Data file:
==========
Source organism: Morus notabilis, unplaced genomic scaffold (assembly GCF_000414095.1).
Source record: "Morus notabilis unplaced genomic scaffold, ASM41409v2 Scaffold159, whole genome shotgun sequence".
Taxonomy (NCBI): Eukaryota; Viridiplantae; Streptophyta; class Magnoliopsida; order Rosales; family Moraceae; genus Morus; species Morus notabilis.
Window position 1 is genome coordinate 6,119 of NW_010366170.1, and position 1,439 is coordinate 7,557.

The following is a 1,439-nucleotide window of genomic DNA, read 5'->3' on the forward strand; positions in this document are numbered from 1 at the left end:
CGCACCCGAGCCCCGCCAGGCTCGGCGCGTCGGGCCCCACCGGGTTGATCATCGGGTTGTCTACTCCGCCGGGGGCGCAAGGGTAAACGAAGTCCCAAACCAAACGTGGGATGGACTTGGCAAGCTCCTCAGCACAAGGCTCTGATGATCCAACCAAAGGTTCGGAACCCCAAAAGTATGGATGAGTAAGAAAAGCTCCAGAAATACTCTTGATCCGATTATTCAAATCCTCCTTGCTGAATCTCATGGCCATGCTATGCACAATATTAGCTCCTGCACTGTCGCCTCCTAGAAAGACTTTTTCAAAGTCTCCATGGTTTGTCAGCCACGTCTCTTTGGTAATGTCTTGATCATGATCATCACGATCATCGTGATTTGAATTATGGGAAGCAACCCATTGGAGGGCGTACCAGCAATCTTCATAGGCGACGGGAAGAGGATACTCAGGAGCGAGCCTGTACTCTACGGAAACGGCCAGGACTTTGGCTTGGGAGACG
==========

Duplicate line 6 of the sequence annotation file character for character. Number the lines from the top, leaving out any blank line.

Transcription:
CGCACCCGAGCCCCGCCAGGCTCGGCGCGTCGGGCCCCACCGGGTTGATCATCGGGTTGTCTACTCCGCCGGGGGCGCAAGGGTAAACGAAGTCCCAAACCAAACGTGGGATGGACTTGGCAAGCTCCTCAGCACAAGGCTCTGATGATCCAACCAAAGGTTCGGAACCCCAAAAGTATGGATGAGTAAGAAAAGCTCCAGAAATACTCTTGATCCGATTATTCAAATCCTCCTTGCTGAATCTCATGGCCATGCTATGCACAATATTAGCTCCTGCACTGTCGCCTCCTAGAAAGACTTTTTCAAAGTCTCCATGGTTTGTCAGCCACGTCTCTTTGGTAATGTCTTGATCATGATCATCACGATCATCGTGATTTGAATTATGGGAAGCAACCCATTGGAGGGCGTACCAGCAATCTTCATAGGCGACGGGAAGAGGATACTCAGGAGCGAGCCTGTACTCTACGGAAACGGCCAGGACTTTGGCTTGGGAGACG